Liz Harris, the mysterious Pacific Northwest resident who records as Grouper, operates entirely on her own schedule. That’s true of her music, a sort of organic DIY version of ambient, her songs obscuring both voice and instruments with reverb, muffling them until all the sounds blur together. It’s also true of her release schedule. Harris will put individual songs or EPs or collaborations out into the world whenever the spirit moves her. She hasn’t released a proper Grouper album since 2014’s stunning Ruins, but that’s about to change.
This morning, a new Bandcamp listing materialized. Next month, Grouper will release a new seven-song record called Grid Of Points. It’s hard to say whether that counts as an album or an EP, but with Grouper, things don’t always take on definable shapes or fit into square categories.
Harris has also shared a new song called “Parking Lot.” It’s a slow, moving, devastatingly pretty track. The entire song is built out of nothing but Harris’ voice and piano, and yet it’s about as far from singer-songwriter material as you can get. Instead, it’s about as languid and rapturous as prime Cocteau Twins, even it it’s also a whole lot more spare than that. Listen to it and check out the Grid Of Points tracklist below.
Of the new album, Harris says:
Grid Of Points is a set of songs for piano and voice. I wrote these songs over a week and a half; they stopped abruptly when I was interrupted by a high fever. Though brief, it is complete. The intimacy and abbreviation of this music allude to an essence that the songs lyrics speak more directly of. The space left after matter has departed, a stage after the characters have gone, the hollow of some central column, missing.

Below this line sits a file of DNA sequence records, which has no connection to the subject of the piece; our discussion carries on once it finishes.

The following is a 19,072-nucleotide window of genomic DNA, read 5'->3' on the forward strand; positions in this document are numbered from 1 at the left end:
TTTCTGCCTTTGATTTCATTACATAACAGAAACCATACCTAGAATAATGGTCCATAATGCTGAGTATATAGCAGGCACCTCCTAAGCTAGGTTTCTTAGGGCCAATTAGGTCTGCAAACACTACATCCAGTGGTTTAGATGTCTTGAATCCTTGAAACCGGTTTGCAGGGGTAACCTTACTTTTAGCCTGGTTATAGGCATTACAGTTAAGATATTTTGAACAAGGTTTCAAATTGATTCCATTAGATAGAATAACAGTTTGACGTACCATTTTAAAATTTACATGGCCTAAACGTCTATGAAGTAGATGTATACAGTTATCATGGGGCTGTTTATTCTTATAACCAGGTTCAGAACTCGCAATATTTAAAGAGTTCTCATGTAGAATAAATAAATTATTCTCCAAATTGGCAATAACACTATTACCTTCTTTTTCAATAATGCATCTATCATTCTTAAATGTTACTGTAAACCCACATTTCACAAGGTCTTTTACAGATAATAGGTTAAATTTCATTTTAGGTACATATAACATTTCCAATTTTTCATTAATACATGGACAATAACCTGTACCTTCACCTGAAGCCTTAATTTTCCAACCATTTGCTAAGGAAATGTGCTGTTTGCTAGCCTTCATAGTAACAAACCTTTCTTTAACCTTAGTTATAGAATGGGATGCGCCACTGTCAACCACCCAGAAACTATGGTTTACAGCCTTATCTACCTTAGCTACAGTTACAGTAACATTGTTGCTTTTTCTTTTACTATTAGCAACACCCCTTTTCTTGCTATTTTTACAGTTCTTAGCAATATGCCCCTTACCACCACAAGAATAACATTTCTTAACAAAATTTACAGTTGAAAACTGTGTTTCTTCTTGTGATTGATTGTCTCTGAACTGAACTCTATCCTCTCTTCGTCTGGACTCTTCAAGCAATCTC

She’s also given this statement to NPR, claiming that “Parking Lot” was inspired by a scene from the 1970 experimental film Zabriskie Point:
I heard a lot about the movie Zabriskie Point from Roy Montgomery and Paul Clipson years before I finally saw it. There is a climactic scene in the California desert — writhing bodies, frenzied dancing; anxiety and pleasure confused in a massive primordial orgy of symbolic transformation. Poetic depiction of the political and social turmoil of the sixties, a return to human nature, the raw chaotic power of innocence and the desire for change.
I was struck by how presciently the film captures an essence of the desert I had felt, the sharp contrast given objects by bright light, colors popping while also in retreat. Something psychological, and polar. Compression of experience. The heat an immediate reminder of our delicate mortality. In the desert it becomes small triumph simply to make it across a hot parking lot. In the brutality of its extremes we are reduced to puppets, silhouettes cast upon a screen, thrown upon a stage. Simple acts becoming heightened and more difficult, a series of amplified gestures.
01 “The Races”
02 “Parking Lot”
04 “Thanksgiving Song”
05 “Birthday Song”